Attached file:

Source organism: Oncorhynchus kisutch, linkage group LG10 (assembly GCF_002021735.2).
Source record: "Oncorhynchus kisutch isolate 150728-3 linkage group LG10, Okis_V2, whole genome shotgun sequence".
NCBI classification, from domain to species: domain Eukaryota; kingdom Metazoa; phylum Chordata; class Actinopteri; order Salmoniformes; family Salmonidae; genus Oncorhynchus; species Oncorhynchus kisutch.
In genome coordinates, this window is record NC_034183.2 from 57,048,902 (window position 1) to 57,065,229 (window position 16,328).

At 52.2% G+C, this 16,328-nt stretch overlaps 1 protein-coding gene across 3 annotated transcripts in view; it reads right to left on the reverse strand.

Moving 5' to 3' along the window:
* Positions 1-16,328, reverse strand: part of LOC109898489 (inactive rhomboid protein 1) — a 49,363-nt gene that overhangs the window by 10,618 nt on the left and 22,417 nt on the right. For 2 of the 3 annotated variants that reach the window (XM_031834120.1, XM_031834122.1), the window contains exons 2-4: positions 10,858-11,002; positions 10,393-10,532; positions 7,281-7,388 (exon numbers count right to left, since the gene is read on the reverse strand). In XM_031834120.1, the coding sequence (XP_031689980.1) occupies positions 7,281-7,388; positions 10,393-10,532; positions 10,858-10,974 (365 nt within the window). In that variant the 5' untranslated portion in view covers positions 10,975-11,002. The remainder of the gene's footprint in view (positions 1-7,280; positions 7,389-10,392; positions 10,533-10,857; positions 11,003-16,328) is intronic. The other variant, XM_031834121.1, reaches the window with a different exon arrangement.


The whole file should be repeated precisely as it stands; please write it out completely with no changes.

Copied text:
Source organism: Oncorhynchus kisutch, linkage group LG10 (assembly GCF_002021735.2).
Source record: "Oncorhynchus kisutch isolate 150728-3 linkage group LG10, Okis_V2, whole genome shotgun sequence".
NCBI classification, from domain to species: domain Eukaryota; kingdom Metazoa; phylum Chordata; class Actinopteri; order Salmoniformes; family Salmonidae; genus Oncorhynchus; species Oncorhynchus kisutch.
In genome coordinates, this window is record NC_034183.2 from 57,048,902 (window position 1) to 57,065,229 (window position 16,328).

At 52.2% G+C, this 16,328-nt stretch overlaps 1 protein-coding gene across 3 annotated transcripts in view; it reads right to left on the reverse strand.

Moving 5' to 3' along the window:
* Positions 1-16,328, reverse strand: part of LOC109898489 (inactive rhomboid protein 1) — a 49,363-nt gene that overhangs the window by 10,618 nt on the left and 22,417 nt on the right. For 2 of the 3 annotated variants that reach the window (XM_031834120.1, XM_031834122.1), the window contains exons 2-4: positions 10,858-11,002; positions 10,393-10,532; positions 7,281-7,388 (exon numbers count right to left, since the gene is read on the reverse strand). In XM_031834120.1, the coding sequence (XP_031689980.1) occupies positions 7,281-7,388; positions 10,393-10,532; positions 10,858-10,974 (365 nt within the window). In that variant the 5' untranslated portion in view covers positions 10,975-11,002. The remainder of the gene's footprint in view (positions 1-7,280; positions 7,389-10,392; positions 10,533-10,857; positions 11,003-16,328) is intronic. The other variant, XM_031834121.1, reaches the window with a different exon arrangement.